Tuesday, April 5, 2011
2010 Recap Part III: A Polarized Electorate
While Michigan was among the last states to have its 2010 Census data released, the wait was well worth it. The story that the media covered was Detroit’s 26% population loss since the 2000 Census. As I mentioned in an earlier post, in 1950 Detroit was home to 29% of the state’s population, a figure that has since dropped to 7% by the 2010 Census. The story of Michigan since then end of the era of “Grand Expectations” between 1945 and 1974 is one of painful economic restructuring from a industrial to a service-based economy, population dispersal (whether from core cities to suburbs or to other states), and growing income/economic inequity within the state.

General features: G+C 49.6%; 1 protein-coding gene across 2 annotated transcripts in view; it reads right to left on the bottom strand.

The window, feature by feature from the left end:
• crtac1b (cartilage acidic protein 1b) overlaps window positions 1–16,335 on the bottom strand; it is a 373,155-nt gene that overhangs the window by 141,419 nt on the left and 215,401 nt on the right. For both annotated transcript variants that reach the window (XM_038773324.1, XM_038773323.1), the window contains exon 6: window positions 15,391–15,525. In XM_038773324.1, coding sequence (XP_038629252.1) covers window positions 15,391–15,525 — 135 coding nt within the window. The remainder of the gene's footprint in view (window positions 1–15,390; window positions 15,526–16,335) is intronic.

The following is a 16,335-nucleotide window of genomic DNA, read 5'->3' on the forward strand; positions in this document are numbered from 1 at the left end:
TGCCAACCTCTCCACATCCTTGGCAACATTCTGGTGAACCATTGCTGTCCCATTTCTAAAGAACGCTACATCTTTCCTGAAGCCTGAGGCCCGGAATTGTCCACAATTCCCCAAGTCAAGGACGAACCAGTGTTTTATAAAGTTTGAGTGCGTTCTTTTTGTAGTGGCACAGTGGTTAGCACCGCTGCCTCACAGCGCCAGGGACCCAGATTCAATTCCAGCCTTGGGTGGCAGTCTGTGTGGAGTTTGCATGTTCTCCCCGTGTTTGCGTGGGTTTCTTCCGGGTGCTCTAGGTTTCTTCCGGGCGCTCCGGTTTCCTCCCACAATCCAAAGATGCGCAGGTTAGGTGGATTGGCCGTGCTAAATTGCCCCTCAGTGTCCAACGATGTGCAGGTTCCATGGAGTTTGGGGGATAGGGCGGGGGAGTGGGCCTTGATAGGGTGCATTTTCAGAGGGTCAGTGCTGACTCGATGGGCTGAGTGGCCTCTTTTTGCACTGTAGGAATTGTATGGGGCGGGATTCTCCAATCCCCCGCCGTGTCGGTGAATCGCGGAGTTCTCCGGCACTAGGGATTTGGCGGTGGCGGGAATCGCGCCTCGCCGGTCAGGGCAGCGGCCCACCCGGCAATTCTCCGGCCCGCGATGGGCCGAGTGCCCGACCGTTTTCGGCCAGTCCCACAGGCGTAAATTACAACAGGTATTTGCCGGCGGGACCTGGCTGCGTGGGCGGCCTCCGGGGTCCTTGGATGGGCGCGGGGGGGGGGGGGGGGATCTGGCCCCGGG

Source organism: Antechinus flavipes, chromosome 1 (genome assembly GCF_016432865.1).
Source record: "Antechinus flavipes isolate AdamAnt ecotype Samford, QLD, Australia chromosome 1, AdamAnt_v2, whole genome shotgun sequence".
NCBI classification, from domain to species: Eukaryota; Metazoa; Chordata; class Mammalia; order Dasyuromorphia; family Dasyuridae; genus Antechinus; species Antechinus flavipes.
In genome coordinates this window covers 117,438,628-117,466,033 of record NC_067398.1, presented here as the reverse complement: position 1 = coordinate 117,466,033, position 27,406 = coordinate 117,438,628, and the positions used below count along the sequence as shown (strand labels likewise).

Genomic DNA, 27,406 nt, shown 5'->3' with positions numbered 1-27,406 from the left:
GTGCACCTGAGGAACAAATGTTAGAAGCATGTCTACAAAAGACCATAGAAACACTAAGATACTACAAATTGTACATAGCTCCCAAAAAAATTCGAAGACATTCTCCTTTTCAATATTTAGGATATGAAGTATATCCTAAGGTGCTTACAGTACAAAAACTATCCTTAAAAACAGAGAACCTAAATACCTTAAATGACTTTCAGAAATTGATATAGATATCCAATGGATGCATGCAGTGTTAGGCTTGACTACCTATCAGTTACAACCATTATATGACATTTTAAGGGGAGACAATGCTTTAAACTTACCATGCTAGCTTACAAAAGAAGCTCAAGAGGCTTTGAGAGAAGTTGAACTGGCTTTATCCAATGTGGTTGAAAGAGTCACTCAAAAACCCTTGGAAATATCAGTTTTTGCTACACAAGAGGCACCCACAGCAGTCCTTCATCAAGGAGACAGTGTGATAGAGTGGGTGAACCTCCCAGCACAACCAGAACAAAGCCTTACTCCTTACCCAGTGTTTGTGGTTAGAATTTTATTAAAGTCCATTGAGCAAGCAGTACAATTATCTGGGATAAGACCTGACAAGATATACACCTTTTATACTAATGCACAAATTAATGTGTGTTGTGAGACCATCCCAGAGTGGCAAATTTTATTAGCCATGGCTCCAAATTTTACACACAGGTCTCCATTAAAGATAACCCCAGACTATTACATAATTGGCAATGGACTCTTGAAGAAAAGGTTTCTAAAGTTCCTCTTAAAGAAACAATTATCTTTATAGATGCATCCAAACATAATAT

Michigan’s story since 1974 also must be understood as one with continued voter polarization by race and location. As always, this story is best told with a mixture of data and narrative, and this post try to provide both. Tables One and Two, shows the Michigan’s population by current state house and state senate districts in both 2000 and 2010. As you can see, in 2000 Michigan had 9,938,444 residents, with 80% of the state’s population White, 14% African American, 3% Hispanic, 2% Asian, and 2% Other. By 2010 the state’s population declined to 9,883,640, and the White share of the population dropped to 77%, the African American share remained around 14%, the Hispanic percentage increased to 4%, while the Asian share of the population remained at 2%. To put the story in numbers, the state lost 54,804 residents over the past decade. The White population dropped by almost 400,000 (396,114 residents to be precise), 28,986 African Americans were lost, while the Hispanic and Asian population increased by 112,481 and 59,980 respectively.